And here's Findlay (the picture is a little blurry, but just know his facial expressions are perfect):
2. DanceMakers of Atlanta's "Take Me Out." This routine was fierce at New York City Dance Alliance Nationals a week ago, and it was even fiercer onstage last night. These teens aren't only amazing performers, but each dancer also brings something of herself to the choreography—all while maintaining perfect synchronicity with her peers. Moreover, these girls are versatile, going from style to style with ease. Case in point? Senior Brianne Sellars won the title of Best Dancer for her contemporary solo "Movement"—a total departure from the hard-hitting moves in "Take Me Out." Here's Brianne in "Movement," which also earned a 1st runner up title for Senior Female Outstanding dancer at NYCDA Nationals:
3. Dance Town's "Ballroom Girls." These Minis can sure move those hips! I can hear Mary Murphy screaming in the distance as she hands out Hot Tamale Train tickets. Watch these little firecrackers go:
4. Sophia Lucia's "All This to Say." Dance Spirit's January cover girl—who was crowned Junior Female Best Dancer—did not disappoint last night. With extensions, emotions and moves like these (choreographed by none other than Stacey Tookey), it's pretty easy to see why she's insta-famous. One thing we can all take away from this rising star's stellar performance? Wearing two shoes—or none at all!—can help mask a serious case of one-sidedness, unlike the one-shoe approach in this clip:
5. The Kenny Wormald as
Kevin Bacon Ren McCormick–inspired opening number. Gosh darn it, I just love a good Footloose throwback. And what's better than one Footloose number? Two! Mandy Moore and Nick Lazzarini's crowd-pumping choreography for both the opening and closing routines left the night on such a high note. Take a look at the Footloose footage from the 2014 Dance Awards in Las Vegas. It will surely motivate you to tackle the rest of your day.
First things first: We love Jimmy Fallon.
This TV show host has proven himself a worthy friend of dance. Since taking over the "Tonight Show" in February, he's brought us such dance-tastic segments as "The Evolution of Hip-Hop Dancing" with Will Smith and the "three-legged pants dance" with Cameron Diaz. I mean...the man has a velvety dance bag of classic moves. What more could you ask of him?
But on Friday, something shocking happened: Jimmy Fallon announced the "Tonight Show"'s new ban on dance! GASP.
Fortunately, Kevin Bacon, star of the 1984 film Footloose, was there to save the day with the most epic entrance ever:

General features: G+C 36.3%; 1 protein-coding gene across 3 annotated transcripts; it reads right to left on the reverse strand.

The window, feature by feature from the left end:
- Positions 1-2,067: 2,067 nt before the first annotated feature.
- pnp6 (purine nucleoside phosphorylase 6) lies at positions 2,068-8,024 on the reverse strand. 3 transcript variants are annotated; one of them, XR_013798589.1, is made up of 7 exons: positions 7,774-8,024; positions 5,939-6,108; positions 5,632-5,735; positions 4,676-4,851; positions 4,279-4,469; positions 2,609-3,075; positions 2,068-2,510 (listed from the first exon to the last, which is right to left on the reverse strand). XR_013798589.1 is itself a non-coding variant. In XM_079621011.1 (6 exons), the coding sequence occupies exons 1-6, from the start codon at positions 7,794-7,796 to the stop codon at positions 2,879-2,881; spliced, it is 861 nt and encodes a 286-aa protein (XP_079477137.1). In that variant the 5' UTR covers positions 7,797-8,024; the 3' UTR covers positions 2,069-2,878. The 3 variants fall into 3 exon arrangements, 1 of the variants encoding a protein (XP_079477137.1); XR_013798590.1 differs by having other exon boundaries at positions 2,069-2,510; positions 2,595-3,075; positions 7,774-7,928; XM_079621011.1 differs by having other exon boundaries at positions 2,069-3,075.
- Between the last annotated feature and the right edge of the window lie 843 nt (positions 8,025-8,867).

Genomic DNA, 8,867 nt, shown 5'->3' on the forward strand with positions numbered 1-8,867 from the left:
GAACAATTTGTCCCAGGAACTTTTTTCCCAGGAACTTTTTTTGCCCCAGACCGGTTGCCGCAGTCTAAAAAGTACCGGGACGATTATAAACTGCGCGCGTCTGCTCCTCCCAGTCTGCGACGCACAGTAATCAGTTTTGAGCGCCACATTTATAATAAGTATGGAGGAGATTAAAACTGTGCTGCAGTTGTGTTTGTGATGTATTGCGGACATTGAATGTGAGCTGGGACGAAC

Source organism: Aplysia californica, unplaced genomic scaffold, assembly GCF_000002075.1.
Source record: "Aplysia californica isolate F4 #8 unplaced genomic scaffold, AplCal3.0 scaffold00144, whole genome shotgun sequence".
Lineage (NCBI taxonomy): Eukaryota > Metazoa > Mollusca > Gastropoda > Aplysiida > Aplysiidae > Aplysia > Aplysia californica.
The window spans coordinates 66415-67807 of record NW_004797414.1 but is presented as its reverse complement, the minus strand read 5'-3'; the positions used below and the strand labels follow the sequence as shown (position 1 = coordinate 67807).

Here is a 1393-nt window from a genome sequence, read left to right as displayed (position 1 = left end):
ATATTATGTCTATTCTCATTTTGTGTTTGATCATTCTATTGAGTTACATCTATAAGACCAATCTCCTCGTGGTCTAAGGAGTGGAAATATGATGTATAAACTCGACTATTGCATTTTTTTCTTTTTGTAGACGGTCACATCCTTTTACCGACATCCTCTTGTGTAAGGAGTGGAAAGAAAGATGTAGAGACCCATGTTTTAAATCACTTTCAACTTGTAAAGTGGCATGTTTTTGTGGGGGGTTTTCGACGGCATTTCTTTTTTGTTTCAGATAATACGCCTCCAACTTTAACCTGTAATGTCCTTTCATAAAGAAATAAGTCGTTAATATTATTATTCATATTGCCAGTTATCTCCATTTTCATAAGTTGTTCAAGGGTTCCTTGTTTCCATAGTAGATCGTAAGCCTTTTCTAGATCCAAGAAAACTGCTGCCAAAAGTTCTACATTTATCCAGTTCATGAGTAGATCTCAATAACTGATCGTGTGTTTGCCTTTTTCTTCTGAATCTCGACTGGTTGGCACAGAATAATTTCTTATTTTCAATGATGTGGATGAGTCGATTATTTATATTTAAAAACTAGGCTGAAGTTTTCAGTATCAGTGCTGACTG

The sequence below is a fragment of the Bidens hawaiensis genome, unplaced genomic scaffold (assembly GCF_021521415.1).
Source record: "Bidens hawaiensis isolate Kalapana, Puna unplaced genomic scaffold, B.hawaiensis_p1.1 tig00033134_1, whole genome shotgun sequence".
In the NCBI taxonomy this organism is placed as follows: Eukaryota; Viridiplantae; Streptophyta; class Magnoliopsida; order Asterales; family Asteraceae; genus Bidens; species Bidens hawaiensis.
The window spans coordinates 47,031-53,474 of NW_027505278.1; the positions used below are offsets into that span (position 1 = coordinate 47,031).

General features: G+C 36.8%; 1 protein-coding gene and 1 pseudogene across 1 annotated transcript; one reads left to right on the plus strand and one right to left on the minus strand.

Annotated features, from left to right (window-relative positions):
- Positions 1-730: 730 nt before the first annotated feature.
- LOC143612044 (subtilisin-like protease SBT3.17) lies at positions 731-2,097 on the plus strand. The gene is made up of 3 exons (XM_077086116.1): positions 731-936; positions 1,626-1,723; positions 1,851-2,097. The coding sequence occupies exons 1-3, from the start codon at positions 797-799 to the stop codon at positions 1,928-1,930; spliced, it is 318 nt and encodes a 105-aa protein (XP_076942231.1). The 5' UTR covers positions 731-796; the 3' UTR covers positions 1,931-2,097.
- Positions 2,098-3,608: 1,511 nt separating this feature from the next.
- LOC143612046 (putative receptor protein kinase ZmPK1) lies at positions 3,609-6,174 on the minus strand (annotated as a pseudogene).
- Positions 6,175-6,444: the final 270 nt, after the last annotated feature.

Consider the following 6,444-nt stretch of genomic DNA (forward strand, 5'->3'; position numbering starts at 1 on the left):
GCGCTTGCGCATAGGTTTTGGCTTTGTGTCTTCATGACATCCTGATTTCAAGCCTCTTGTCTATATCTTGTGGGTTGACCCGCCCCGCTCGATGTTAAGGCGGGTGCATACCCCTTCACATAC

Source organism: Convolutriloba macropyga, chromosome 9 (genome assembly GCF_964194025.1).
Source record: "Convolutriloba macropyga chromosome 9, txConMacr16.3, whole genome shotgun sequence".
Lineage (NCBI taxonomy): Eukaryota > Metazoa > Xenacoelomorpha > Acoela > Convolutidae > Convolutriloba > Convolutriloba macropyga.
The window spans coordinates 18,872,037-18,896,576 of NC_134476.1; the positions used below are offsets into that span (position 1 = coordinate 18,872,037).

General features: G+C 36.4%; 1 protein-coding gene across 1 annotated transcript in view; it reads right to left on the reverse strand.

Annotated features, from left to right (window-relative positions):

For those of you not getting the reference (or for those of you who've only seen the 2011 remake featuring the lovely Julianne Hough and the dashing Kenny Wormald), get your hands on a copy of the original Footloose ASAP—or rent it on Amazon for just $4!
But we do have a bit of a bone to pick. During Bacon's post-entrance interview, he introduced his body double from the acrobatic interlude circa 2:22-2:36 (a competitive gymnast named Andrés). However, neither Bacon nor Fallon ever credits the dance double responsible for the silhouetted dance sequence at 2:06.
It's time to set the record straight: Andrew Madsen—whose theater credits include How to Succeed in Business Without Really Trying and Wicked, and who's performed on "Saturday Night Live" and "Late Night with Jimmy Fallon"—was Kevin Bacon's dance double in this Footloose flash-forward. And while we're at it, Danielle Flora—who's worked with Janet Jackson, on MTV and on "SNL"—is the choreographic mastermind behind it all. Thanks guys! (And we still love you, Jimmy.)
Why is it that short weeks always feel the longest? If, like me, you've woken up each of the past three days thinking it was Friday, never fear, my friends: I have a video that will snap you right out of your funk.
What is this magical film, you ask? It's a supercut of all (well, most) of the great dance scenes in movies. And as if that weren't enough, it's set to "Safety Dance" by Men Without Hats.
We've got Singin' in the Rain and Saturday Night Fever and Footloose (old AND new), Dirty Dancing and Pulp Fiction and Austin Powers, even Mean Girls and Little Miss Sunshine and Silver Linings Playbook. (It looks like there might be a few music videos slipped in there too, but we're not going to complain about seeing Michael Jackson's moves anytime soon.)
Let the healing begin:
A scene with the corps de ballet in Black Swan. Courtesy Summit Entertainment.